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Teacher Review

Editors' note: This feature is meant to provide practical, although not unbiased, reviews of textbooks based on experience in the classroom. Readers will note that the teachers who wrote these reviews differ widely in terms of what they seek in a textbook. Moreover, these reviews are not meant to advocate or discourage the adoption of any one text. Rather, they seek to begin a dialogue about textbook use that we hope will continue long past the posting of this issue. Indeed, we would like to encourage other teachers—both at the secondary and at the university-level—to send us comparable reviews of texts for inclusion in later issues of World History Connected.  

Robert Tignor et al., Worlds Together, Worlds Apart: A History of the Modern World from the Mongol Empire to the Present (Norton, 2002).
    In their introduction, the seven scholars, most at Princeton University, recall their disappointment with existing world history textbooks:

Nearly fifteen years ago, the Princeton University history department established its first course in world history . . . Unfortunately the textbooks available at that time did not work. Some were by a single author and tended to suffer . . . from the limitations that a single individual, no matter how well read, confronted when dealing with the immensity of world history. Others, written by a team of regional experts . . . lacked integration and balance. (xxv)

    And so Worlds Together, Worlds Apart was born. The seven (Robert Tignor, Jeremy Adelman, Stephen Aron, Stephen Kotkin, Suzanne Marchand, Gyan Prakash, and Michael Tsin) pledged that their text would "offer clear themes and interpretations of the vast body of data that often overwhelms histories of the modern world." That's not all. Worlds Together would "integrate all the regions of the world into thematically unified chapters. It would decenter Europe. It would also be brief, thus allowing instructors to assign other readings and develop other points of view." Finally, it would not be "a book of record" but would "omit many specifics, no matter how colorful or interesting, so that the details [would] not submerge the general pattern." (xxv-xxvi) 2
    Worlds Together fulfills all these commitments. This success makes the book exactly right for some classrooms — and exactly wrong for others. For my own purposes, the book works well, and I have used it successfully in my AP World History course at Crossroads School in Santa Monica, California as well as in a post-1500 world history survey at California State University, Long Beach.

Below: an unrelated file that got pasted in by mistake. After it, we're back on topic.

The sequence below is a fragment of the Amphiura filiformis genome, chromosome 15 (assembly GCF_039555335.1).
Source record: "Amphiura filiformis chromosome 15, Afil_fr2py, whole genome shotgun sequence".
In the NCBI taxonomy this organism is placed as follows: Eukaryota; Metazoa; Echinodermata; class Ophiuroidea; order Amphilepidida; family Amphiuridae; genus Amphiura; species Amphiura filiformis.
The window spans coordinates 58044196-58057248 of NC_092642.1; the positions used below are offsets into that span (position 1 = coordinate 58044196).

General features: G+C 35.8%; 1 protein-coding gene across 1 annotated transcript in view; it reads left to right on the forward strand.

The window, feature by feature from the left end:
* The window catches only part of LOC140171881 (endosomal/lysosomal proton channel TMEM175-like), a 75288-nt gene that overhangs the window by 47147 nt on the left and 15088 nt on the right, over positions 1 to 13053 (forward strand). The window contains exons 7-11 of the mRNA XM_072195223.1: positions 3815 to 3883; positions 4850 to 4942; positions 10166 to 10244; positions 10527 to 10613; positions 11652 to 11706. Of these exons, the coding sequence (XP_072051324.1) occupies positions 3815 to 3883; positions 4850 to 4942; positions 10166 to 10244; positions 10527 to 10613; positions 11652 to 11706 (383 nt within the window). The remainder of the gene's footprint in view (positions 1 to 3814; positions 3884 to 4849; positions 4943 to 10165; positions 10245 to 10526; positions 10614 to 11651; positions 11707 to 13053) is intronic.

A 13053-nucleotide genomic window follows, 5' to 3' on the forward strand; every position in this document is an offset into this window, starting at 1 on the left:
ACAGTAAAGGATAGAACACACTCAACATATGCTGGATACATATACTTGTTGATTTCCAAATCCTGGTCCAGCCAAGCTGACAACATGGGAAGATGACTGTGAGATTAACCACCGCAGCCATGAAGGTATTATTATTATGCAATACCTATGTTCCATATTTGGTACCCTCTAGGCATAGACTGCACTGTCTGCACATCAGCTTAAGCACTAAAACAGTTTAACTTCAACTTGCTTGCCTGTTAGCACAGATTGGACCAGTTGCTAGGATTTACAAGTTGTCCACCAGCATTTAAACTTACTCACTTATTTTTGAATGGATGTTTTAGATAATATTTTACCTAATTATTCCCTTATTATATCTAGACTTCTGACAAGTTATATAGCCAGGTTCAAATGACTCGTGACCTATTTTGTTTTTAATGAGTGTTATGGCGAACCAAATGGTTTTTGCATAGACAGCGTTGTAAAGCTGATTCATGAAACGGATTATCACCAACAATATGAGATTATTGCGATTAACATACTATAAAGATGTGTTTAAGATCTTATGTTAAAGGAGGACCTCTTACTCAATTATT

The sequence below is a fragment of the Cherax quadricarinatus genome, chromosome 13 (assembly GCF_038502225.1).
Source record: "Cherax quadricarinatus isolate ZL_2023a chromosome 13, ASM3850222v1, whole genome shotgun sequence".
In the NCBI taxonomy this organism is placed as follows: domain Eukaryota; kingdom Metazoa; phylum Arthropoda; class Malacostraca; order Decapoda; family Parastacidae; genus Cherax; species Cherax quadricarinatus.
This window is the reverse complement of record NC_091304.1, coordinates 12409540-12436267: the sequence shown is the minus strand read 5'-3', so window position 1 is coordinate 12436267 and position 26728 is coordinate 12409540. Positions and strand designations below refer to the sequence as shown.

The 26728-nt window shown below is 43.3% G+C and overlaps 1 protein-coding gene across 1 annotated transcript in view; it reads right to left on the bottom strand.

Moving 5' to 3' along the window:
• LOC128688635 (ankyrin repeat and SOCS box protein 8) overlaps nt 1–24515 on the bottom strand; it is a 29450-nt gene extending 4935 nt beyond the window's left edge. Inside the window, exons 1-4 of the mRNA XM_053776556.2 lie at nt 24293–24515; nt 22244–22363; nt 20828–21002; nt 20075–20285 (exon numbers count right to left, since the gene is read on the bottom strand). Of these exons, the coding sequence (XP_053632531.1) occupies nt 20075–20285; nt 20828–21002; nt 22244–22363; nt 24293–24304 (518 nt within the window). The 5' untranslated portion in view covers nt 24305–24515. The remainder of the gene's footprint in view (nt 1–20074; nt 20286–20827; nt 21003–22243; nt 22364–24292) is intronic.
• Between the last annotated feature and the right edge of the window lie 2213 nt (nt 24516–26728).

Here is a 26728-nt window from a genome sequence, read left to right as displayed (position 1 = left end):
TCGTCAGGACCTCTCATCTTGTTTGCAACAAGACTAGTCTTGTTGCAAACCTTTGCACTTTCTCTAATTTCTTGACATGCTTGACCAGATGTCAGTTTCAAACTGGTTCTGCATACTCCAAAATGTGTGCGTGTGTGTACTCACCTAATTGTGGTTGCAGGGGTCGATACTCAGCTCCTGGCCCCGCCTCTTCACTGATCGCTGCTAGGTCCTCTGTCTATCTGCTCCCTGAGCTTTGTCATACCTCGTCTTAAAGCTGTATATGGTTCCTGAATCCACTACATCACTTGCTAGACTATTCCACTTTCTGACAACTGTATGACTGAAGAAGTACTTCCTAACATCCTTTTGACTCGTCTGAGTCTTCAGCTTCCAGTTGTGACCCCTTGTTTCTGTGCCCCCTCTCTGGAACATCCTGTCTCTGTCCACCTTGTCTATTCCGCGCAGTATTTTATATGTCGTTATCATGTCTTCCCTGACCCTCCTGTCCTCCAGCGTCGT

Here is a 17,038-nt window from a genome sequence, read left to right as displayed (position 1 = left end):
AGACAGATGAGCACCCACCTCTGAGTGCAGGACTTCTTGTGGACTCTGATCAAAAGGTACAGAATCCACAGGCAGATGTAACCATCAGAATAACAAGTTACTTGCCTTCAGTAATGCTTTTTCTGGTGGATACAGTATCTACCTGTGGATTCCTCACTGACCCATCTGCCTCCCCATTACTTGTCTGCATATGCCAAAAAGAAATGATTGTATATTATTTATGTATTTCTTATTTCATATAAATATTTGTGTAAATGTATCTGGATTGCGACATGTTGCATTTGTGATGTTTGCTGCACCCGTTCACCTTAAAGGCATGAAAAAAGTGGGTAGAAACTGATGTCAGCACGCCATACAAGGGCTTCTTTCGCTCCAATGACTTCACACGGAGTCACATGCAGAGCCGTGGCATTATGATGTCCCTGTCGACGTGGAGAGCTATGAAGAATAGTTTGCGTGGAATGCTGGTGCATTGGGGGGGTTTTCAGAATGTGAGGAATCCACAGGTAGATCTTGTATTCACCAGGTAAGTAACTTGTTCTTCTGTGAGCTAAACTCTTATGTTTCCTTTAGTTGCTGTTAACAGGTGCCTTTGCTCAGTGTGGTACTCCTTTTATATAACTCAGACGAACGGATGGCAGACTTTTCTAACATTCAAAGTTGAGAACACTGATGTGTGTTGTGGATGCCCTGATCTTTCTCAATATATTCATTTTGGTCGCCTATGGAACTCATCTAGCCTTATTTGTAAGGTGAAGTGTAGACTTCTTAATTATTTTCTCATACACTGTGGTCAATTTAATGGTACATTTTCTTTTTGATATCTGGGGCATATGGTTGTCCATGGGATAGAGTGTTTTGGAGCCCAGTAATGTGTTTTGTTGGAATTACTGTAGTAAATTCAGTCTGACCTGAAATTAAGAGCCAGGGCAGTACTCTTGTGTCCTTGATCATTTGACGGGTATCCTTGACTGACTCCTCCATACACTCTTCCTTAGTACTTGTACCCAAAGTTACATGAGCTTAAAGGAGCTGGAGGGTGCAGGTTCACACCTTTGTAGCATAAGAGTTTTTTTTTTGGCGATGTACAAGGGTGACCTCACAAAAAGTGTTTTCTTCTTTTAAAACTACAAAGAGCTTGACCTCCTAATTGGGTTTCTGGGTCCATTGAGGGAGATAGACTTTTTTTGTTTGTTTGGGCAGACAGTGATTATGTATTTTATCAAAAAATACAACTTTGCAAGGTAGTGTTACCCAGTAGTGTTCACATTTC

Worlds Together is, as advertised, relatively brief. Weighing in at just over 460 pages, the smaller size does indeed leave more room than most texts for supplementary readings. 4
    As well, Worlds Together clearly articulates a few well-chosen themes. As the title suggests, the most important of these is the tension between accelerating global integration and its discontents. This storyline gets top billing right at the start. Chapter 1, "The Worlds of 1300," surveys Africa, the Americas, Eurasia and the "Chinese borderlands" (that is, Japan and Southeast Asia) before recounting the impact of Mongol conquest and empire on Afro-Eurasia. Chapter 2, "Crises and Recovery in Eurasia, 1300s-1500s," argues that the Mongol collapse and the Black Death prepared the ground for the emergence of the modern world. Here, then, is the pattern established throughout the work: disparate societies (worlds apart) interacting during the Mongol era (worlds together), then fragmenting (worlds apart) and again consolidating (worlds together) in its aftermath. Each subsequent chapter focuses on the tension between global change (for instance, the 17th c. Atlantic World, 19th c. imperialism, and the late 20th c. "three world order) and local identities. 5
    In illustrating these themes, Worlds Together is indeed very selective. Chapter 7, "Alternative Visions of the Nineteenth Century" focuses on exactly seven reactions to the 19th century political and economic order: Wahhabism (Arabia); Uthman Dan Fodio's jihadist state (Sahelian Africa); Shaka's consolidation of Zulu power (Southern Africa); the Taiping Rebellion (China); European ideologies (nationalism and various Socialisms); the Shawnee prophet Tenskatawa (North America); the Caste War (Mexico); and the Sepoy Rebellion (India). 6